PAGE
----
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Mission Impossible

An inside look at how Richard Holbrooke tries to halt the ethnic bloodshed in Kosovo

By Douglas Waller/Kosovo

TIME magazine

(TIME, July 6) -- Richard Holbrooke has become Washington's favorite last-ditch diplomat. The newly nominated ambassador to the U.N. doesn't balk at hopeless missions, but he doesn't always succeed either. Three years ago, he waded into the intractable war in Bosnia and crafted a cease-fire that has lasted to this day. In 1997, as President Clinton's special envoy, he stepped into the 24-year-old struggle between Greece and Turkey over Cyprus and has so far achieved no major breakthrough. Last week he gamely turned his hand to the Yugoslav province of Kosovo, the site of a festering rebellion between 1.8 million ethnic Albanians and their Serb overlords, and quickly found himself in a diplomatic theater of the absurd.

June 23, 8:30 a.m., aboard a U.S. Air Force C-20 executive jet. Holbrooke flips through confidential State Department cables and contemplates the task ahead. He has been dispatched to persuade Yugoslav President Slobodan Milosevic and Kosovo's ethnic Albanian rebels to stop shooting and start talking. As he prepares to face the Balkan furies again, Holbrooke sits quietly, looking anxious. "The goal is to prevent a war," he tells TIME, which was given exclusive access to the trip. "But it may be impossible."

All Balkan conflicts are complex, but this one is a dilly. The province, about half the size of New Jersey, is internationally recognized as a territorial part of Serb-ruled Yugoslavia, land they hold dear as their sacred ancestral home. But its 2 million inhabitants are 90% ethnic Albanians, known as Kosovars, who have long felt stifled under the domination of Belgrade. Their patience has been running out since 1989, when Milosevic revoked their autonomy and two years later launched a violent crackdown.

Now tempers on both sides are exploding as the Kosovars demand full independence and Milosevic bids to bring the rebels to heel. Since March, when the Yugoslav army began an offensive against the guerrillas known as the Kosovo Liberation Army, about 300 people have died and an estimated 65,000 have been driven from their homes. When Holbrooke arrives, 50,000 Serb forces and several thousand K.L.A. fighters are skirmishing all over the province, targeting civilians in one another's villages.

The K.L.A., as well as the moderate ethnic Albanian leader Ibrahim Rugova, insist that outright independence is the only acceptable solution. Milosevic shows no willingness to countenance that and has stalled on negotiations in order to launch his crackdown. The West frets that escalation of the conflict could lead to a Balkan war wider and more destabilizing than Bosnia's, drawing in Albania, Macedonia and even Greece. Holbrooke's aim is to cajole everyone to the bargaining table.

Tuesday, 10:30 a.m., Skopje. Holbrooke has made a brief stop to assure Macedonians that the U.S. will try to keep Kosovo's violence from spilling into their country. Christopher Hill, the U.S. ambassador to Macedonia who has spent considerable time with Milosevic in past negotiations, joins Holbrooke's shuttle. The envoys already conclude that the best Holbrooke might finagle from Milosevic is an agreement to pull some forces out of Kosovo, but Holbrooke must also persuade the Kosovar rebels to stop their advances. Concessions won't come easily from them either.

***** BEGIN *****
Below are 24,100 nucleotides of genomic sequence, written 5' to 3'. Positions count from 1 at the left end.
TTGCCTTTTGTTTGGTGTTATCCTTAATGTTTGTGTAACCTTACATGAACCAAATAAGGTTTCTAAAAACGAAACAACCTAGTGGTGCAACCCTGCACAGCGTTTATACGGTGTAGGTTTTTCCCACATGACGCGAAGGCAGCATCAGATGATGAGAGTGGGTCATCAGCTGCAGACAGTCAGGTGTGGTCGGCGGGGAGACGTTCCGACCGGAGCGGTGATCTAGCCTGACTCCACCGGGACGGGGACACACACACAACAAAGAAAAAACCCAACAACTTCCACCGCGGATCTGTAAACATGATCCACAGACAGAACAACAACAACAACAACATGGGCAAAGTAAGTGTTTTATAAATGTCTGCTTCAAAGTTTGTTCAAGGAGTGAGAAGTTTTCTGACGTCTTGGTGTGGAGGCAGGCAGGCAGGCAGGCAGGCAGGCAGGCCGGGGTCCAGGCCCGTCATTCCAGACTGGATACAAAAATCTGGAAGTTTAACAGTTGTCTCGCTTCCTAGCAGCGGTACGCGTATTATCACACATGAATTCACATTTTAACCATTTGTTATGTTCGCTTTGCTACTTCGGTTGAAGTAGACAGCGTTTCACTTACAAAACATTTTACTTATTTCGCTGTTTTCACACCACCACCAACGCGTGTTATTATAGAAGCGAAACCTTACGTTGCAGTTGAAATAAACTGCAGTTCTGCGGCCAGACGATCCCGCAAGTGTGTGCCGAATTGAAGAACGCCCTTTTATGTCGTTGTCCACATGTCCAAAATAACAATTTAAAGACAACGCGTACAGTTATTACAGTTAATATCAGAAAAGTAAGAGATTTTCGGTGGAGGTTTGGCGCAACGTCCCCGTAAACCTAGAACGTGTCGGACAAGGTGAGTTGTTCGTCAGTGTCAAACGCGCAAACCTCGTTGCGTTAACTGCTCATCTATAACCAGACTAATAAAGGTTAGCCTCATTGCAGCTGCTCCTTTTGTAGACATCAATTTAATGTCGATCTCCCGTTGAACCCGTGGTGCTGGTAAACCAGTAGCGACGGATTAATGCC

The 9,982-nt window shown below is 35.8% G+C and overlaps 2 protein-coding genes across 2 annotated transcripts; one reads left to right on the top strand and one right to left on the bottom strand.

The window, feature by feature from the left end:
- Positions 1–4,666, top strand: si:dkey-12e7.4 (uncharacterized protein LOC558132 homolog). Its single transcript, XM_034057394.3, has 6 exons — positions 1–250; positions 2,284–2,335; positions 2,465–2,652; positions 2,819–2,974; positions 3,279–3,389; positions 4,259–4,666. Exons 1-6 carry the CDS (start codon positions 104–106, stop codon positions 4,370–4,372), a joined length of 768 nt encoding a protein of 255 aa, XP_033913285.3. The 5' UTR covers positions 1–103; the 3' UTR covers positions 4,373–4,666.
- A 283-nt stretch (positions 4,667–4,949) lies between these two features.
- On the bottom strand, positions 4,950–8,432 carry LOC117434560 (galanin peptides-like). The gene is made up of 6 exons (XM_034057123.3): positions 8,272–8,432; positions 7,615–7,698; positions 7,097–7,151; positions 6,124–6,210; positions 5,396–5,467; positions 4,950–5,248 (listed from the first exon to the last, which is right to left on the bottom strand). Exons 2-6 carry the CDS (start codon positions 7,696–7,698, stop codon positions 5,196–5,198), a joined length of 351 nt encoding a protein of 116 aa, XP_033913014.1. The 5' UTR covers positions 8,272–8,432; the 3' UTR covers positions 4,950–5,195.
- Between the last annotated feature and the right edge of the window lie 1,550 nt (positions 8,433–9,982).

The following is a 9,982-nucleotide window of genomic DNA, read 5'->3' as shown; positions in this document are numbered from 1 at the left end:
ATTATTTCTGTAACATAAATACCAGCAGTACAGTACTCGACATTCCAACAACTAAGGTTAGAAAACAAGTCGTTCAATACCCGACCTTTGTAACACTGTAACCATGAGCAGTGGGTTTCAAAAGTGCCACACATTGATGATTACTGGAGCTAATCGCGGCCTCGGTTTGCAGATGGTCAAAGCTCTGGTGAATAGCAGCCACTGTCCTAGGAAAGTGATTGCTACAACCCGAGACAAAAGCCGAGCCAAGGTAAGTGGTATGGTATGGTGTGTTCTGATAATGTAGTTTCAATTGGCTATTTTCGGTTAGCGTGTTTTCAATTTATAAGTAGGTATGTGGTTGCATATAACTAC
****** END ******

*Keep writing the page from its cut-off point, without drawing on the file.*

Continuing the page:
Tuesday, 1:08 p.m., the U.S. embassy in Skopje. Holbrooke and Hill meet with Rugova. It's 90 degrees Fahrenheit., but the Kosovar novelist and literature professor arrives wearing a sweater, coat and red silk ascot. As the men sit down, Holbrooke asks Rugova if he wants to remove his jacket. "No," Rugova responds. "I'm an Albanian snake."

Rugova is also uncompromising. "We have a right to be a new independent state," he says to TIME before the meeting. He tells Holbrooke that a NATO force, including U.S. soldiers, should deploy in Kosovo to establish an "international protectorate." Washington wants no part of such talk: it prefers that Kosovo remain within Yugoslavia as a fully autonomous republic but without the right to secede. Of more immediate concern is how much support Rugova commands among the increasingly bellicose and fragmented rebels. Holbrooke presses Rugova, who insists that he can speak for the K.L.A. in negotiations with Milosevic. Holbrooke is far from convinced. After the meeting, he taps out a FOR YOUR EYES ONLY message to Secretary of State Madeleine Albright on his progress: no good news to report.

Tuesday, 6:10 p.m., Belgrade. Fresh from a chat with Russia's Deputy Foreign Minister--in town to make sure Milosevic sticks to a promise he gave Boris Yeltsin to resume talks with Rugova--Holbrooke arrives at Milosevic's presidential palace. The two tuck into a four-hour dinner of steak, lamb and fish, while Holbrooke warns the Serb leader that NATO air strikes are inevitable if his army continues its clampdown. "What's left of your country will implode," Holbrooke says.

Milosevic remains evasive, knowing NATO is very reluctant to intervene. The Serbian strongman has only himself to blame for stoking ethnic Albanian resentment. As a Kosovar leader warns, "If Milosevic continues his current policy of negotiating and killing at the same time, there will be no solution other than for everyone to go and join the K.L.A." All too aware of this grim possibility, Holbrooke leaves the dinner with little more than a case of indigestion.